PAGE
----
Curation of learning

Along with ‘pivotal’, the word ‘curation’ seems to be in vogue.  And it was ‘curation’ that I got curious about this week.  What exactly is ‘the curation of learning’ – a phrase I read in a role description for an L & D expert?  I visualized some type of art gallery or a museum of carefully arranged pieces of learning – a Janet and John book, a recording of a teacher dictating biology notes, an abacus, an extract from an on-line course, and so on.  The curator would invite people to come and look at these or interact with some of them if they offered that possibility.  Does a Museum of Learning exist somewhere?  (Yes – The Museum of Teaching and Learning).

This took me to a mental wander around a gallery in such a museum – what was I learning from it?  I learned that the artefacts are instructional tools or mediums.  They are not ‘learning’.   Learning is an outcome.  It is the development of an individual’s capacity or the development of a collective capacity if we believe in ‘learning organizations’.

Remember Chris Argyris’ work on single and double loop learning?  That came up this week too.  I was reading a piece that argued that the way we have developed leaders is entirely wrong for now.  The author, Nick Petrie, said that ‘the incremental improvements that we were making in [development] programs were what Chris Argyris would call “single loop” learning (adjustments to the existing techniques), rather than “double loop” learning (changes to the assumptions and thinking upon which the programs were built).’

This point of view was reinforced by an article by Linda Gratton, who says management is getting much more complex and includes and that we need very different management development.  Managers must learn, ‘managing virtually rather than face to face; managing when the group is diverse rather than homogenous; and managing when the crucial knowledge flows are across groups rather than within.’ Capabilities she says are required for this are how to build rapid trust, coach, empathize, and inspire.  She also sees managers learning new practices – team formation, objective setting, and conflict resolution.’

Other articles I read make similar points.  Summarised, they agree we need ‘new pedagogical models and approaches’ in order to develop new capabilities as a response to digitalization – ‘defined as the diffusion and assimilation of digital technologies into all aspects of daily life – [that] is transforming industries in general and learning and development in particular.’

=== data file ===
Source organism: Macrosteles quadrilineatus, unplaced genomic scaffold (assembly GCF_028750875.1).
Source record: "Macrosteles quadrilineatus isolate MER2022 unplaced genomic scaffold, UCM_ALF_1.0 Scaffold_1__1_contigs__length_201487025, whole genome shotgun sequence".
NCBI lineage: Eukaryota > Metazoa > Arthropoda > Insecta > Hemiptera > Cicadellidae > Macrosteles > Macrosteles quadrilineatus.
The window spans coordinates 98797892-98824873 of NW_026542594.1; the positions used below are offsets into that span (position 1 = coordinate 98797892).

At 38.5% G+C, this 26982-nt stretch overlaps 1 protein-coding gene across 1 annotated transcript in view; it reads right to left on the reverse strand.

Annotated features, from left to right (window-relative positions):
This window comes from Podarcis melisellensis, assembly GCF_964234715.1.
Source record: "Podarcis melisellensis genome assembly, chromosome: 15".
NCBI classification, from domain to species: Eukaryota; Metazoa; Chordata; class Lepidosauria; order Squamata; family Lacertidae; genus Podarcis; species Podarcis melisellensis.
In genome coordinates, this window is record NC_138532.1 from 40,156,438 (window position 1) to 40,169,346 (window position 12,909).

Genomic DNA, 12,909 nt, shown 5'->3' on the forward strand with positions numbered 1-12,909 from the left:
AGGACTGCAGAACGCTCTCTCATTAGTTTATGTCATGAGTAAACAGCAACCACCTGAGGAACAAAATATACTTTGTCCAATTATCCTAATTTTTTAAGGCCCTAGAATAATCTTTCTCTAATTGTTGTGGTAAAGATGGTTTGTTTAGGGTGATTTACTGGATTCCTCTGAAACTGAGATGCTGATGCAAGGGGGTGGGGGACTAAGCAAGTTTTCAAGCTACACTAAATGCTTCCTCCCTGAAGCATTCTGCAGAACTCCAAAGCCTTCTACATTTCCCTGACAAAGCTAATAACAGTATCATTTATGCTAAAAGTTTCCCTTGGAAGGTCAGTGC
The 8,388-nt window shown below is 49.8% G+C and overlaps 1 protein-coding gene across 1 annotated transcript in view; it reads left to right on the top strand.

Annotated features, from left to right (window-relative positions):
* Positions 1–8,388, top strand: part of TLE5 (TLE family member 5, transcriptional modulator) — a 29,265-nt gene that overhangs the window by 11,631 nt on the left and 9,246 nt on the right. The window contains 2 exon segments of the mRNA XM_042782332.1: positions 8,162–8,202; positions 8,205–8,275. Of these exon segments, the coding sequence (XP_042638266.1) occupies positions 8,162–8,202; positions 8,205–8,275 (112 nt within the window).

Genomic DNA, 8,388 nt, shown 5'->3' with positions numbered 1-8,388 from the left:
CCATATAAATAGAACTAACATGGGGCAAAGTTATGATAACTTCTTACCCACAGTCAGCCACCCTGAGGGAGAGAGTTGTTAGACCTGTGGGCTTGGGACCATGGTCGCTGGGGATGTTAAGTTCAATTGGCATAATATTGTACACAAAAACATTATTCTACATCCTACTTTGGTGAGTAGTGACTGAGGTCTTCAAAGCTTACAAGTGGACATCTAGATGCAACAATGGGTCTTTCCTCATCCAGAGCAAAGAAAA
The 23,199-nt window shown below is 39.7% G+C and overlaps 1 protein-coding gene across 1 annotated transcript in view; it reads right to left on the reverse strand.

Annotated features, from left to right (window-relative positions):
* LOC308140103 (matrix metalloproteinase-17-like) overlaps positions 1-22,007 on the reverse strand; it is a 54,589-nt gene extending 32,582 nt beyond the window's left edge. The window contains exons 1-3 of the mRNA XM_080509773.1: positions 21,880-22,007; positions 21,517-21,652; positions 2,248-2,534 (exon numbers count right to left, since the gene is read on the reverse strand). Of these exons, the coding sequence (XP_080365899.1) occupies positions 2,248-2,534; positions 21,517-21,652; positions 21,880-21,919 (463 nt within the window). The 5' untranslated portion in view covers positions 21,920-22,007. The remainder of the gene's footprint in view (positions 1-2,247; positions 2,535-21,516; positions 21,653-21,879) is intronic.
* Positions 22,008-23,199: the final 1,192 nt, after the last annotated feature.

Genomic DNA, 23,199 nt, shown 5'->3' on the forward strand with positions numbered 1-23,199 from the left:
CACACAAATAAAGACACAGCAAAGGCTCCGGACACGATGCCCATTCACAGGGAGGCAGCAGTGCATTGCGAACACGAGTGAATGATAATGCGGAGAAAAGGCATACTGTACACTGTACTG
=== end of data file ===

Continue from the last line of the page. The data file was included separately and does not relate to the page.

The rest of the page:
What this new pedagogical model looks like is less clear but seems to involve a shift from instructional design (per the exhibits in my museum of learning and single loop learning) to ‘learning experience design’ which to me implies double loop learning.  In learning experience design ‘professional development goes from being an aggregation of distinct activities, to becoming a continuous journey guided by data-driven insights.’  This seems plausible but what does it mean in practice?  And does it help with my trying to work out what the ‘curation of learning’ is?

Digitalization gives a different perspective on the word ‘curation’.  And here is where ‘learning curation’ becomes meaningful.)  And, as I quickly found out it’s big business and there’s masses of activity around digital curation of learning.

In fact, I can’t think how I missed it, but on the other hand, given the various definitions of it, I can now label myself a curator of organization design learning.  Given that ‘the three key things a good curator does: filter content, add value and provide a place to access her collections’.

For a good introduction to content curation look at Robin Good’s page.

What digital curation does is a create a personalised selection of learning stuff.  It’s chosen by you, or a learning ‘provider’ if you’re trying to teach people something, or I guess by AI that chooses for you by examining your digital trail.   (See Harold Jarche’s blog on this).

Are we near the point now that If we want to go really digital on this we could have our digital assistants help us.  How would it be if they were the curators of our learning (at least in the digital media) – providing us with real time data on what we are paying attention to and re-directing or reinforcing us to help us learn in a double loop way.

However you get your feed how will you know that it right for you and meets the need?

One way is to develop our thinking skills and on this, I recommend Stephen Brookfield’s work.  He describes four critical thinking processes, all of which could lead to learning, or identifying what we need to learn from any situation we are in, and also judging the quality and value of anything we are ‘fed’.

  • Contextual awareness and deciding what to observe and consider. This includes an awareness of what’s happening in the context of the situation, including values, cultural issues, and environmental influences.
  • Exploring and imagining alternatives. This involves thinking about and imagining other ways of looking at the situation, not just the first thing that comes to your mind. It involves exploring as many alternatives as you can think of for the given situation.
  • Assumption recognition and analysis. This involves analysing assumptions you are making about the situation as well as examining the beliefs that underlie your choices.
  • Reflective scepticism/deciding what to do. This critical thinking approach involves questioning, analysing, and reflecting on the rational for decisions.